Fearing lack of electricity supply in South Africa and a price tag on CO2, WSP Group SA is investing in a biomass power plant that will replace coal in the Letaba Citrus juicing plant which is located in Tzaneen. Mining Weekly - Feb. 8, 2007.

    In what it calls an important addition to its global R&D capabilities, Archer Daniels Midland (ADM) is to build a new bioenergy research center in Hamburg, Germany. World Grain - Feb. 5, 2007.

    EthaBlog's Henrique Oliveira interviews leading Brazilian biofuels consultant Marcelo Coelho who offers insights into the (foreign) investment dynamics in the sector, the history of Brazilian ethanol and the relationship between oil price trends and biofuels. EthaBlog - Feb. 2, 2007.

    The government of Taiwan has announced its renewable energy target: 12% of all energy should come from renewables by 2020. The plan is expected to revitalise Taiwan's agricultural sector and to boost its nascent biomass industry. China Post - Feb. 2, 2007.

    Production at Cantarell, the world's second biggest oil field, declined by 500,000 barrels or 25% last year. This virtual collapse is unfolding much faster than projections from Mexico's state-run oil giant Petroleos Mexicanos. Wall Street Journal - Jan. 30, 2007.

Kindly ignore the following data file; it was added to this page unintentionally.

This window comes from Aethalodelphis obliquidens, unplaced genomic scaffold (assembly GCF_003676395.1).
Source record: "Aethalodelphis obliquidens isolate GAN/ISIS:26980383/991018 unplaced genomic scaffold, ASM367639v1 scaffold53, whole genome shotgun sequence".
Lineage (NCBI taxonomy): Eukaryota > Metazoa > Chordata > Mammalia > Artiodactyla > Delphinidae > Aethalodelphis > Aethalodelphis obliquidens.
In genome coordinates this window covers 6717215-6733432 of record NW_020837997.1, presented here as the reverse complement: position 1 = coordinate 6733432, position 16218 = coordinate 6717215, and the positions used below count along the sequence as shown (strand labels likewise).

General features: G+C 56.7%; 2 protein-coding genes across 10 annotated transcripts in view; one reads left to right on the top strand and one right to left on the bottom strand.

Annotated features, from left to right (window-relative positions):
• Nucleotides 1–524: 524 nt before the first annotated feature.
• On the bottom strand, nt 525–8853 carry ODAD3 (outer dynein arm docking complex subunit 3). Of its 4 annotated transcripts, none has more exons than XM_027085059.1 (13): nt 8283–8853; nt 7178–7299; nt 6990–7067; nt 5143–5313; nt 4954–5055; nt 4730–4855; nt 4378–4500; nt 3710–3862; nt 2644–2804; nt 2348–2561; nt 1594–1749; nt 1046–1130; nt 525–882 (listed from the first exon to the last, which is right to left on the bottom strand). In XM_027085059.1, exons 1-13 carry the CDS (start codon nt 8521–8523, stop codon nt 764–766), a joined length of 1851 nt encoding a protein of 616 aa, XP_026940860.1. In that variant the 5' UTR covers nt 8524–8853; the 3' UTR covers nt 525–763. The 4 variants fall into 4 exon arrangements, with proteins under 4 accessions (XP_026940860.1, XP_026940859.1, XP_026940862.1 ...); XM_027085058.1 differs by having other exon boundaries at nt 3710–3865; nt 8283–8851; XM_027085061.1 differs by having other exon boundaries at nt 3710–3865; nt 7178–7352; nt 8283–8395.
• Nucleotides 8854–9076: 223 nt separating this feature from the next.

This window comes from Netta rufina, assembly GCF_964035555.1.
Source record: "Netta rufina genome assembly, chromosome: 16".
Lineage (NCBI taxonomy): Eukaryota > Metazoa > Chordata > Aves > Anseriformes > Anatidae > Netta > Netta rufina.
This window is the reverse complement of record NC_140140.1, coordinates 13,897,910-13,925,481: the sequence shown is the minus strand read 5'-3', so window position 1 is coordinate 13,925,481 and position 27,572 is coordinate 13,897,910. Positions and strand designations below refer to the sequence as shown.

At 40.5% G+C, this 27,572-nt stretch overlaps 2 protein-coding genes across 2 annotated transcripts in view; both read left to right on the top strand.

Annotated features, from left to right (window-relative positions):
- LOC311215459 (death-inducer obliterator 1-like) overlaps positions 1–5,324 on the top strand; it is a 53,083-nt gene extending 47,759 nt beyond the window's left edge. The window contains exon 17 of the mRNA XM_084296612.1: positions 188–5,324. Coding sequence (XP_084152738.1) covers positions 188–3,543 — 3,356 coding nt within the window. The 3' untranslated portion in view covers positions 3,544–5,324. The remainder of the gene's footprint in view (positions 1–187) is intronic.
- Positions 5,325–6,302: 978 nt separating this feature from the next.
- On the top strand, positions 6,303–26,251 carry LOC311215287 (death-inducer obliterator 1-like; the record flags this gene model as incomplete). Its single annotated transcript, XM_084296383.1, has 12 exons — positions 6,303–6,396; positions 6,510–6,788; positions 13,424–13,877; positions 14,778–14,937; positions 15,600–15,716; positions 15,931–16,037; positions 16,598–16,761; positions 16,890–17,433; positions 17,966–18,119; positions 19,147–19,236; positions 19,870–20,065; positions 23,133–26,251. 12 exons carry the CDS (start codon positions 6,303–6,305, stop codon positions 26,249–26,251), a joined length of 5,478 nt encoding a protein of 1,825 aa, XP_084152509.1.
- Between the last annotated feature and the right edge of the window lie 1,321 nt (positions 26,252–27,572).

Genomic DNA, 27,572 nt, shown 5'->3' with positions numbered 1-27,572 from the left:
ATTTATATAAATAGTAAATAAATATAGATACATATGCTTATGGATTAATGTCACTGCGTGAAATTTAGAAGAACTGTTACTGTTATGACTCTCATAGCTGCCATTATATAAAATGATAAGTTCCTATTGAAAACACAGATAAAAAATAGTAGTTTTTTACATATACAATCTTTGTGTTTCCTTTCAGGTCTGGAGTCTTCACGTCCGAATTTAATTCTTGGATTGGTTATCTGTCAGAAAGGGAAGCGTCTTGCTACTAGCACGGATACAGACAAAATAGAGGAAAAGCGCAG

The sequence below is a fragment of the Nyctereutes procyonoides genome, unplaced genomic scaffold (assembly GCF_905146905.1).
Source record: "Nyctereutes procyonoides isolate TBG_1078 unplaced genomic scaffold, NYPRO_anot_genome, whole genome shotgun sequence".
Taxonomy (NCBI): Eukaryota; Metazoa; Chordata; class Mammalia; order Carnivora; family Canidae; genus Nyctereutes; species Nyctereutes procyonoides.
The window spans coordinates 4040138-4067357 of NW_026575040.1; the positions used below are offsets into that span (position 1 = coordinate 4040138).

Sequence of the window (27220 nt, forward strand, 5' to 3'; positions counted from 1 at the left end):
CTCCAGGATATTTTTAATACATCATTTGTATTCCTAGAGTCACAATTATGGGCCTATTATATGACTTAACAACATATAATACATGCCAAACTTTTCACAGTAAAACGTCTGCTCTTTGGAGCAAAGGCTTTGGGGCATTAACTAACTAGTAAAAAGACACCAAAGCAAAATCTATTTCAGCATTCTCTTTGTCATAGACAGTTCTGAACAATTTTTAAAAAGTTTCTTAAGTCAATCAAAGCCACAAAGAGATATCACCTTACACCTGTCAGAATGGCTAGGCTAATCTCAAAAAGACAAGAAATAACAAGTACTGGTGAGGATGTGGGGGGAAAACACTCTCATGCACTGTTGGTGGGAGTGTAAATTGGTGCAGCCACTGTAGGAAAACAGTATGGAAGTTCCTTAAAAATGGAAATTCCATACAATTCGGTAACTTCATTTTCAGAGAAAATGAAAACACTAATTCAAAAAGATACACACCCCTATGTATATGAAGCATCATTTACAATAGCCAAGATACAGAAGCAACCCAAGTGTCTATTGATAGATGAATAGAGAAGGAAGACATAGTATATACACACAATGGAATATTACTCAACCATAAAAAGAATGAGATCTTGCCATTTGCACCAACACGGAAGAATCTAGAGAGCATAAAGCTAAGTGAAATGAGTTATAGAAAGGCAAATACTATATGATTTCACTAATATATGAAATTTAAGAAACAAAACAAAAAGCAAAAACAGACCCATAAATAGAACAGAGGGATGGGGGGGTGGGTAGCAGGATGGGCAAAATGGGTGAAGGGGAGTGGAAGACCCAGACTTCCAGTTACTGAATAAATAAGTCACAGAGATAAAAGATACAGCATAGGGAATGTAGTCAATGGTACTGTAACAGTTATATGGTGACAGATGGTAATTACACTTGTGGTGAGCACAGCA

Dubai-based and AIM listed Teejori Ltd. has entered into an agreement to invest €6 million to acquire a 16.7% interest in Bekon, which developed two proprietary technologies enabling dry-fermentation of biomass. Both technologies allow it to design, establish and operate biogas plants in a highly efficient way. Dry-Fermentation offers significant advantages to the existing widely used wet fermentation process of converting biomass to biogas. Ame Info - Jan. 22, 2007.

    Hindustan Petroleum Corporation Limited is to build a biofuel production plant in the tribal belt of Banswara, Rajasthan, India. The petroleum company has acquired 20,000 hectares of low value land in the district, which it plans to commit to growing jatropha and other biofuel crops. The company's chairman said HPCL was also looking for similar wasteland in the state of Chhattisgarh. Zee News - Jan. 15, 2007.

    The Zimbabwean national police begins planting jatropha for a pilot project that must result in a daily production of 1000 liters of biodiesel. The Herald (Harare), Via AllAfrica - Jan. 12, 2007.

    In order to meet its Kyoto obligations and to cut dependence on oil, Japan has started importing biofuels from Brazil and elsewhere. And even though the country has limited local bioenergy potential, its Agriculture Ministry will begin a search for natural resources, including farm products and their residues, that can be used to make biofuels in Japan. To this end, studies will be conducted at 900 locations nationwide over a three-year period. The Japan Times - Jan. 12, 2007.